When someone says "They mustn't be home," I would probably take it as "It's not necessary for them to be home."
     

    easychen

    Senior Member
    Chinese
    Why would you take that meaning from that sentence, easychen? I'm not even sure what "It's not necessary for them to be home" means.:confused:
    Oh really, Dimcl? I'm doubly confused!
    That kind of means "They don't have to be home."
     

    Zsuzsu

    Senior Member
    Hungarian
    Oh really, Dimcl? I'm doubly confused!
    That kind of means "They don't have to be home."
    Easychen, didn't you want to write: "They are not allowed to be home"? For me, this is what "they mustn't be home" means. I mean, of course, this is what I had thought before having read the thread.:D
     

    Cagey

    post mod (English Only / Latin)
    English - US
    It is true that "they must be home [to great their guests]" can* mean:
    It is necessary for them to be home.
    So it seems reasonable to think that
    They must not be home.
    would mean that it is not necessary for them to be home, but it doesn't. It has the meaning discussed above: "We have reason to think that they are probably not home."

    (*Remember, that "They must be home" by itself can also mean: "We have reason to think that they are probably home.")
     

    JulianStuart

    Senior Member
    English (UK then US)
    My $.02.
    The use of must in "they must(n't) be home" has the same sense as "It must be the case, logically speaking, that they are(n't) home. In other words they are not "musting" at all, it is the case that "musts", very idiomatic.

    It occurs to me (and perhaps it's buried in one of the many prior threads) to suggest that must does not have a negative form. Any negative in a "must not X" construction applies only to the X and not to the "must". Therefore we have
    "They must be home" and "They must not be home". In each case they must, in a positive sense.

    I know this is an English only forum but to make the point clear of the English meaning of what I'm saying, I'll add the following. This must be confusing for German-speaking English learners because the German form does have a normal negative "I don't must X" which translates into the English form "I don't have to X"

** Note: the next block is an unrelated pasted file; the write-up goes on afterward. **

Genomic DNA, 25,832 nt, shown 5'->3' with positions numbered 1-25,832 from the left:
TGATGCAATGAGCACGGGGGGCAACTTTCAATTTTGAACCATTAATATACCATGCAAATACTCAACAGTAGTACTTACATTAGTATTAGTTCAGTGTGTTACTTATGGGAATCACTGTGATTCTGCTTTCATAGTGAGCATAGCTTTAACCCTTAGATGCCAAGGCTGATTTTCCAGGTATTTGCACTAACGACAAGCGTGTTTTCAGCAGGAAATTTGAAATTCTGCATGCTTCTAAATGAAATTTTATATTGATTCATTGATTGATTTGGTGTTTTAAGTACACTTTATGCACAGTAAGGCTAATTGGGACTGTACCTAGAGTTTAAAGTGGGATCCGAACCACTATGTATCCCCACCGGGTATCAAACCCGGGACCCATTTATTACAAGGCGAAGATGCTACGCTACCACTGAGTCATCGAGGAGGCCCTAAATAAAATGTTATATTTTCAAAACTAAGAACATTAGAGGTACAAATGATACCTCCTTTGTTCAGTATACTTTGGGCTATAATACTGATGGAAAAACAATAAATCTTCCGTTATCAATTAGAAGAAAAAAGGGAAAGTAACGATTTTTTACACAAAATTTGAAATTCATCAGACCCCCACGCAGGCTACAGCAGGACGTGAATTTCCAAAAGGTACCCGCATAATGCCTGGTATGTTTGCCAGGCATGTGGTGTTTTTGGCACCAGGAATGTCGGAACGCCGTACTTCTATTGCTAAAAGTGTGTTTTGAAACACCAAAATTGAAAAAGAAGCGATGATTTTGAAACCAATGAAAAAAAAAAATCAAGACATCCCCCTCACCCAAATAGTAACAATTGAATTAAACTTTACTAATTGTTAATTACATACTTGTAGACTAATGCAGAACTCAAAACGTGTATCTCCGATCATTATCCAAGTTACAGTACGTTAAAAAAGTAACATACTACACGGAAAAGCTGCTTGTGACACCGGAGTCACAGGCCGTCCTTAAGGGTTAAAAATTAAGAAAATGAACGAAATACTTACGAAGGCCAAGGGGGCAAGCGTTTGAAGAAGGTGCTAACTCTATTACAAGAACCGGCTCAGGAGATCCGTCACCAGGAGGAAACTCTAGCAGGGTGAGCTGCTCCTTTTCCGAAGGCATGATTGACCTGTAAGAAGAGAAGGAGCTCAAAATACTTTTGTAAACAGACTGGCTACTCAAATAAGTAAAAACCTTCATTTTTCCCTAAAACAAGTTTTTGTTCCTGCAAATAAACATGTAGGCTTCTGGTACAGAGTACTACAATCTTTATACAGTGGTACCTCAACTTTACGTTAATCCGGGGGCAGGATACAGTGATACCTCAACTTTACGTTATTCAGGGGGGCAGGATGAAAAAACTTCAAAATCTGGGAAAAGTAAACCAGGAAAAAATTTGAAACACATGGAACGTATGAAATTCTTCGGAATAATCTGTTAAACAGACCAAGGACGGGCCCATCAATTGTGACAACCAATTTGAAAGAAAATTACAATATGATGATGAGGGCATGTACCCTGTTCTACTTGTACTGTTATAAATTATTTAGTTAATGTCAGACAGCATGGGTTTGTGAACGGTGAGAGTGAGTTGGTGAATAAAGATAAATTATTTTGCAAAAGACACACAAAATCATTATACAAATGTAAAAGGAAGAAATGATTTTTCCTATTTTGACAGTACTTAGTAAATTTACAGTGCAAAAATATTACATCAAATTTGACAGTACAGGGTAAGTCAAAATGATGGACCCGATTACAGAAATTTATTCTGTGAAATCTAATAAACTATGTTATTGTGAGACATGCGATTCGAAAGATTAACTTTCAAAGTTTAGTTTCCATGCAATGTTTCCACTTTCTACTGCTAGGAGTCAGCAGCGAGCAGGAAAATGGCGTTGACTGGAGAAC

BAS24

    Senior Member
    USA English
    As a side note, I very rarely hear Americans use the contraction "mustn't", though it could just be my region of the country. I do like it though. Maybe I'll try it out today and see what kind of strange looks I get.
     

    desert_fox

    Senior Member
    English
    Can't means that it is impossible for then to be home.
    Must not means that you came to this conclusion by knocking on the door, calling the house, etc.
     

    JayGatz

    New Member
    English - US
    There is a third usage that while the rarest, hasn't been discussed, which uses "must not be" as a requirement.

    Example:

    Painter to Man:
    We will start painting on Monday, but the paint we use is toxic, so you must not be at home for us to begin.

    In this sense there isn't any deduction, but rather a command or precondition to not be home. The usage is similar to that of "can't" in this instance.

    Just wanted to make sure we didn't leave an interpretation unturned!
     

    JulianStuart

    Senior Member
    English (UK then US)
    There is a third usage that while the rarest, hasn't been discussed, which uses "must not be" as a requirement.

    Example:

    Painter to Man:
    We will start painting on Monday, but the paint we use is toxic, so you must not be at home for us to begin.

    In this sense there isn't any deduction, but rather a command or precondition to not be home. The usage is similar to that of "can't" in this instance.

    Just wanted to make sure we didn't leave an interpretation unturned!
    I would say that that is an example of "You must (not X)"; the must is positive and the command is to not do something. "You must be absent" would be an adequate substitute for "You must not be at home"
     

    MikeLynn

    Senior Member
    Just a quick explanation and apology. I'm afraid that the reason I couldn't find any usable previous threads was that I didn't use the contracted form in the search ;) M&L
    Thanks a lot for all for all your contributions
     

    easychen

    Senior Member
    Chinese
    It occurs to me (and perhaps it's buried in one of the many prior threads) to suggest that must does not have a negative form. Any negative in a "must not X" construction applies only to the X and not to the "must". Therefore we have
    "They must be home" and "They must not be home". In each case they must, in a positive sense.
    Yeah, this seems to me to be more reasonable for understanding.:)

    But, is that why a guy would cry "Oh no, buddy, you mustn't die" ?